Food giant Nestlé is set to invest $1.77 billion to transition to regenerative agricultural practices across their entire supply chain. This investment will include a new “living income” program for farmers in it’s value chain over the next five years.
Nestlé’s network spans across more than 500,000 farmers and 150,000 suppliers, with specific plans for their coffee and cocoa supply chains to be announced later this year.
The regenerative food system concept aims to “protect and restore the environment,” as well as to “improve the livelihood of farmers, and enhance the well-being of farming communities.”
The pledge covers biodiversity enhancement, soil conservation, regeneration of water cycles and integration of livestock.
Nearly two-thirds of Nestlé’s total greenhouse gas emissions are caused by agriculture, and the multinational company is testing “scalable, climate-friendly, and regenerative agricultural practices that help achieve net zero greenhouse gas emissions.”
The company seek to help farmers adopt regenerative practices through:
- state-of-the-art science and technology, provide technical assistance: Leveraging its vast network of R&D experts and agronomists, Nestlé is, for example, developing higher-yielding coffee and cocoa varieties with lower environmental impact and assessing novel solutions to reduce emissions in the dairy supply chain. Nestlé will also offer agricultural training and help farmers exchange information and best practices that can be adapted locally.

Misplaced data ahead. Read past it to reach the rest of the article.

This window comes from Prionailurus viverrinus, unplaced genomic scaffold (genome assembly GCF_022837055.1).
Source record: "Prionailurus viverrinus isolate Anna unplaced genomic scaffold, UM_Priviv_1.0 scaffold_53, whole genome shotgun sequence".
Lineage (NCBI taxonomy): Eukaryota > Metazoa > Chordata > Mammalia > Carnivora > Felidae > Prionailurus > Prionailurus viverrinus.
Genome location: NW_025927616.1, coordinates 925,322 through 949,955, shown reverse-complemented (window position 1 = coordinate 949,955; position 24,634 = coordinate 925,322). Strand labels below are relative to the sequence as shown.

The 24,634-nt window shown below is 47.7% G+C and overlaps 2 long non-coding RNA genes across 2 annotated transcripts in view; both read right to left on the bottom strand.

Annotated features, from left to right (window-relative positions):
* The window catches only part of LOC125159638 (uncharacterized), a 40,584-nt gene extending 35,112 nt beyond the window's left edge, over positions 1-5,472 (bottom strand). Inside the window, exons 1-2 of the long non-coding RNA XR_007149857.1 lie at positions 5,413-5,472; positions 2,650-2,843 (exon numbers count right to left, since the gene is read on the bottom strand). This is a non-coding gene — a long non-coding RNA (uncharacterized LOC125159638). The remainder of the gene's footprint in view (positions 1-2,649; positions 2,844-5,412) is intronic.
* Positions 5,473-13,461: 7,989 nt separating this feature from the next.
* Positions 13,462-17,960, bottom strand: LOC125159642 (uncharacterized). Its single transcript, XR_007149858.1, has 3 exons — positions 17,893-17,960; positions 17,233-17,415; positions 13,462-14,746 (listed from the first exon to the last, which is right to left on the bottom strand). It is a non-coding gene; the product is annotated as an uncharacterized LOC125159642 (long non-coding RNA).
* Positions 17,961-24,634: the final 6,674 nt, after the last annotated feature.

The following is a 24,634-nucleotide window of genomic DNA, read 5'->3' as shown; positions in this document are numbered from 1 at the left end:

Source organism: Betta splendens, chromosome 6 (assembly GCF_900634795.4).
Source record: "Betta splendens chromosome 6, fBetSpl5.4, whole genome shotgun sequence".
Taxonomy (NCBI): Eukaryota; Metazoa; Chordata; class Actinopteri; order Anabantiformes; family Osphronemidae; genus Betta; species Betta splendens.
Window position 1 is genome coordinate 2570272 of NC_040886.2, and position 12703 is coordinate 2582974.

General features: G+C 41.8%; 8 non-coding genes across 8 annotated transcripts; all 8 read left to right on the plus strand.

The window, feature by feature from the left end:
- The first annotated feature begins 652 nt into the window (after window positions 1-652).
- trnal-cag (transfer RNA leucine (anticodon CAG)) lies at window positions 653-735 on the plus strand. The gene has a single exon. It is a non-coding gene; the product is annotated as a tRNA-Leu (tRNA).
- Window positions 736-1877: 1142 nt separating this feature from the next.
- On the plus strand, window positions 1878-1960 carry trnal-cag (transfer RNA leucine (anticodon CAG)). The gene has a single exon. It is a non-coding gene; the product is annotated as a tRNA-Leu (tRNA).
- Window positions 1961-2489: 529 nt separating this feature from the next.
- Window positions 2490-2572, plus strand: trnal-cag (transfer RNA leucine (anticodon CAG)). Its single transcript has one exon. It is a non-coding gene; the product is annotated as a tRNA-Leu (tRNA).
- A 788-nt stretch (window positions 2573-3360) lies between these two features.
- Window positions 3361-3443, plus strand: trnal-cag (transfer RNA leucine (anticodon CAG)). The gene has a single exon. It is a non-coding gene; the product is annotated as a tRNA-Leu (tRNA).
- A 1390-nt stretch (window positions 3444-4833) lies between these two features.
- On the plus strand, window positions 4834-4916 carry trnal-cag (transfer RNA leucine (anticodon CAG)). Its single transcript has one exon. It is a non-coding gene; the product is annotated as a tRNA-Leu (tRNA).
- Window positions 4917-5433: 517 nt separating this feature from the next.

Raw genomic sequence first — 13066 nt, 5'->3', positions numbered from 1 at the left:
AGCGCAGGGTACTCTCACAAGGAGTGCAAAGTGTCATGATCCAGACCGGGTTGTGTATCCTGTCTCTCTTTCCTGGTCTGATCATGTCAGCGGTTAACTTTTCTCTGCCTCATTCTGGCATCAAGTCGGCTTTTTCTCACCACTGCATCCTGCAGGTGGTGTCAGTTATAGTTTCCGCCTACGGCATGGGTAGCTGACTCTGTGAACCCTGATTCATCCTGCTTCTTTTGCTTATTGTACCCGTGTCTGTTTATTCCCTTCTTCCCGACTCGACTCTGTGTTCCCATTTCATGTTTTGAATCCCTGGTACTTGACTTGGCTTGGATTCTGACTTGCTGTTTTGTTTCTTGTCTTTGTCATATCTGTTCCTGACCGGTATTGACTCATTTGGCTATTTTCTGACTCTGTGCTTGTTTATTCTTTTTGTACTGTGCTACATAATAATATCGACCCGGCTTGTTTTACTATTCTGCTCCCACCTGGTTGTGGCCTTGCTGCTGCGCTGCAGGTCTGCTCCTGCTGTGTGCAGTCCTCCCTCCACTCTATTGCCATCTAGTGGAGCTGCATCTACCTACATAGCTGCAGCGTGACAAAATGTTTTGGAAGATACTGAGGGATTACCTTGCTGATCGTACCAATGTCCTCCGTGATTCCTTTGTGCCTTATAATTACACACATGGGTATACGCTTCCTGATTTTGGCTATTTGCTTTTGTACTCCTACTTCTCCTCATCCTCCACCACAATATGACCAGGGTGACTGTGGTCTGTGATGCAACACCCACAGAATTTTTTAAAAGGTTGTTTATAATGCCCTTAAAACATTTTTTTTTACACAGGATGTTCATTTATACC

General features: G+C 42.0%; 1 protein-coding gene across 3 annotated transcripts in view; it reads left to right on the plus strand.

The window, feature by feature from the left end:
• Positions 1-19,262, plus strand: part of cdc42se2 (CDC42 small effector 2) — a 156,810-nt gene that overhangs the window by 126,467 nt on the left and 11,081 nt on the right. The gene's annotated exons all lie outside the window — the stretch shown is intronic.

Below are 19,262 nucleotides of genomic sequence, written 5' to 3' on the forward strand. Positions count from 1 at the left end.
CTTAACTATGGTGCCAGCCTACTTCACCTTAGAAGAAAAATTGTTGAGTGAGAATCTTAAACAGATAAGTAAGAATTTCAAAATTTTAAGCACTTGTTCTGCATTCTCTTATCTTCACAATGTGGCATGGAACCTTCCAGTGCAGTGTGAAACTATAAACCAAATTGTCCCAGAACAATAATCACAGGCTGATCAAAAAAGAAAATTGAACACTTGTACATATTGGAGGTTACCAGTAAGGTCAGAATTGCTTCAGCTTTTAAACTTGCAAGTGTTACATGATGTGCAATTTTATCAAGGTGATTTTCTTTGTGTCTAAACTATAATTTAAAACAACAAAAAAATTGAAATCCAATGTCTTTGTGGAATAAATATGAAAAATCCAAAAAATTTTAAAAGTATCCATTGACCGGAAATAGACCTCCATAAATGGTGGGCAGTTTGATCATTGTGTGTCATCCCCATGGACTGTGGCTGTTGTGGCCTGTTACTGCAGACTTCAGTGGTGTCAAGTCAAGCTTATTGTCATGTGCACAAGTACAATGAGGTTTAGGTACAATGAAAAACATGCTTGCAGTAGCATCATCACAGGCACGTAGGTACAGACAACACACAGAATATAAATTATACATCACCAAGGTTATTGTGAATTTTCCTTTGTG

- investment support: The transition to regenerative agriculture comes with initial risks and new costs. Nestlé will support farmers by co-investing with them, facilitating lending or helping them obtain loans for specific equipment. The company will also work with partners to fund pilot projects to test and learn how best to advance regenerative agriculture.
- paying premiums for regenerative agriculture goods: Nestlé will offer premiums for many raw materials produced using regenerative agriculture practices and buy bigger quantities. This means rewarding farmers not only for the quantity and quality of ingredients, but also for the benefits they provide to the environment through soil protection, water management and carbon sequestration.
Nestlé was among the first wave of companies committed to the UN Business Ambition for 1.5°C Pledge and is taking measures to halve its emissions by 2030, and achieve net zero by 2050.